This weekend I read two disparate pieces that got me thinking of how much they had in common about life in today’s world. It is an unlikely pairing to say the least, but I think one reveals something about the other.
The first piece was Nitsuh Abebe’s thoughtful look at “The Amanda Palmer Problem: How Does a Cult Musician Become a Figure to Be Mocked?” from Vulture.com. Abebe quickly charts and comments on the small scale rise of cult musician Amanda Palmer into what I generally refer to as the digitarati, Internet celebrity-types from various fields.
Being a Boston-area resident and a high school teacher, I would have not been paying much attention when Amanda Palmer‘s early Brechtian punk cabaret duo with Brian Viglione, The Dresden Dolls, emerged on the scene. While appreciate her work, I am not necessarily part of her cult fanbase. In fact, I really become more familiar with her as a result of her collaborations and then marriage to another cult figure, author Neil Gaiman. I would put myself in the Gaiman camp of cult fans, however.
Still, Palmer has risen to some prominence in the last year or so, which is well chronicled by Abebe. Most notably, she crowdsourced the funding, via Kickstarter, for various projects, including rasing over a million dollars for her next lable-free solo effort. The buzz of this success landed her a TEDTalk and subsequent backlash. However, it is in Abebe’s framing of the problem Amanda Palmer illustrates that is most fascinating. Abebe writes:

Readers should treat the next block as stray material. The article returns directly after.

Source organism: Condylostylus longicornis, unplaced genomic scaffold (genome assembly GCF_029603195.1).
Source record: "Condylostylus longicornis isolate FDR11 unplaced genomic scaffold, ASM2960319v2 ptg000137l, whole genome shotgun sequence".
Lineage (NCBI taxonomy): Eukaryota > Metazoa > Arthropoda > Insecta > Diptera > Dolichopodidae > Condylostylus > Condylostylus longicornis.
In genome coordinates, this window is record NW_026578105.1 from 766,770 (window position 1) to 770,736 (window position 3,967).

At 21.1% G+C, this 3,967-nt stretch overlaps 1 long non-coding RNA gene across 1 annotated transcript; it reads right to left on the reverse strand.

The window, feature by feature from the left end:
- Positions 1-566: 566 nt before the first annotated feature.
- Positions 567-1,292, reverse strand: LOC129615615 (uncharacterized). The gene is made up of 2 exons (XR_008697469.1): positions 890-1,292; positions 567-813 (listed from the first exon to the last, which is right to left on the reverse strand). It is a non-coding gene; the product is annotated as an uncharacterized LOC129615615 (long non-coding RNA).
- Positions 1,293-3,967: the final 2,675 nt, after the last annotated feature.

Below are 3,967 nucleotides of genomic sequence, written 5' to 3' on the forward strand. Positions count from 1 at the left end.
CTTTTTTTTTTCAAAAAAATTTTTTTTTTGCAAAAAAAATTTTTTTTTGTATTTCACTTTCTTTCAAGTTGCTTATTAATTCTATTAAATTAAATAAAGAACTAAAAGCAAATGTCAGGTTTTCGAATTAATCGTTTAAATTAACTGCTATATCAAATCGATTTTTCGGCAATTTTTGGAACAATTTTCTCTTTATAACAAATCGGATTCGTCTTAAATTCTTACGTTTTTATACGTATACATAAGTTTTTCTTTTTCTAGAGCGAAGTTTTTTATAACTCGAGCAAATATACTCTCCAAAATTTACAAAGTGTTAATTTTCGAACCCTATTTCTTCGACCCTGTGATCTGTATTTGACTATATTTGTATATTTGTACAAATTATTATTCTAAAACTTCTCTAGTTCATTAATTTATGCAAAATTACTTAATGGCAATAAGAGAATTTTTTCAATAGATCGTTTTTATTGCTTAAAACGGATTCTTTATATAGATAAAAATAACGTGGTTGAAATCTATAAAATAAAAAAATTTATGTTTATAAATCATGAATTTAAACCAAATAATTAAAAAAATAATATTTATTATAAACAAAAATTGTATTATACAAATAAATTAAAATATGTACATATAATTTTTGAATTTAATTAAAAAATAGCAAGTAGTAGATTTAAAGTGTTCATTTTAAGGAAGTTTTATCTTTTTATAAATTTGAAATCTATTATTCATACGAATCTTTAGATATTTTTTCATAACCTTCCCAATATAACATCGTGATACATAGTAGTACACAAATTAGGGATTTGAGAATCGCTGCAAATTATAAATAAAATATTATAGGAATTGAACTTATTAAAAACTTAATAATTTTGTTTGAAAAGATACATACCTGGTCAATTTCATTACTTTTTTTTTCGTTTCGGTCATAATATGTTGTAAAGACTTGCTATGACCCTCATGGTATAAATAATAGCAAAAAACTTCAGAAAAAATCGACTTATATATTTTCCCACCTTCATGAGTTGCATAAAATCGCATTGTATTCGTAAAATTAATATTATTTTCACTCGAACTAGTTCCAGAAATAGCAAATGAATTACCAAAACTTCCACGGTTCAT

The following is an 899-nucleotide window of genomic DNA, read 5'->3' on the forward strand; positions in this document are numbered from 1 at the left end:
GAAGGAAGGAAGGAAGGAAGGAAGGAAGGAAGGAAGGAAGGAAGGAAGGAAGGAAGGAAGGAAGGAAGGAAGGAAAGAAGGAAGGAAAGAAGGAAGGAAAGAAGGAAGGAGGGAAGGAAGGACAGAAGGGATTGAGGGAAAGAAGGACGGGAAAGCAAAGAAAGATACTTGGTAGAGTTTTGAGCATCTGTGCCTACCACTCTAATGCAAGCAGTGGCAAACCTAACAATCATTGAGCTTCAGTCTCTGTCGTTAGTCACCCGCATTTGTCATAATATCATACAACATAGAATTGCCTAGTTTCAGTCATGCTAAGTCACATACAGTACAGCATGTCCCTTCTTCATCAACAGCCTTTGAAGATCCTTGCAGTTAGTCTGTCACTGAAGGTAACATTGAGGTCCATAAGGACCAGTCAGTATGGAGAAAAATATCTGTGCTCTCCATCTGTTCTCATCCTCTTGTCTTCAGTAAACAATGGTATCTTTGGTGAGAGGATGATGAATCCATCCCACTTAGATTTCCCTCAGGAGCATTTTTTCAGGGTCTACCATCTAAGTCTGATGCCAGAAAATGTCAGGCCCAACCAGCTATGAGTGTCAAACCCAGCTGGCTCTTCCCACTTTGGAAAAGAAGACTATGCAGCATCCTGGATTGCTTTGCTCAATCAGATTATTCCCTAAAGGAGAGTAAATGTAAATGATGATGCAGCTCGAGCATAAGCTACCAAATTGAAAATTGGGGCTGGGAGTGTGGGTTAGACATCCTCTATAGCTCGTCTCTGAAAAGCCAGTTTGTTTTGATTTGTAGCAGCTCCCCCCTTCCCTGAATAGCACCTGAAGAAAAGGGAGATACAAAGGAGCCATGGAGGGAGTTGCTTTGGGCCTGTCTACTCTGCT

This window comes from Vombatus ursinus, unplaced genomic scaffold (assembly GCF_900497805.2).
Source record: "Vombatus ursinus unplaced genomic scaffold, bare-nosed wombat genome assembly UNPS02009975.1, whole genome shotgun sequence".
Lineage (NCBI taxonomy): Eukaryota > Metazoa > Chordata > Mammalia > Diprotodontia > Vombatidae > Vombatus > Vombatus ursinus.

I think there’s a lesson to be learned from Palmer, and it’s not the falling-into-the-crowd lesson she offers. Yes, she’s correct: The web offers an opportunity to fall into the open arms of fans, in ways that weren’t available before. Here’s the catch: The web also makes it near-impossible to fall into the arms of just one’s fans. Each time you dive into the crowd, some portion of the audience before you consists of observers with no interest in catching you. And you are still asking them to, because another thing the web has done is erode the ability to put something into the world that is directed only at interested parties. Its content isn’t like a newsletter mailed discreetly to private homes; it’s like a magazine on a newsstand, asking to be purchased.
This is the heart of the piece, and Abebe captures a truth not only about Plamer but also social media and sharing part of one’s life online. Using the web as a way to connect. For Palmer it is connecting to fans for many tech savvy educators is about connecting to like-minded colleagues. In either case, every time someone shares something online, the risk is that more than just followers and those interested will see it. Thus, responses may not always be welcomed or desired. In some cases, they may even run afoul.
This brings me to the second piece, a recent top post from Diane Ravitch’s blog, “This Teacher Sets the Record Straight.” In it Ravitch reblogs, with some commentary, a post from a New York elementary teacher, chronicling a harrowing story of a tweet triggered nightmare.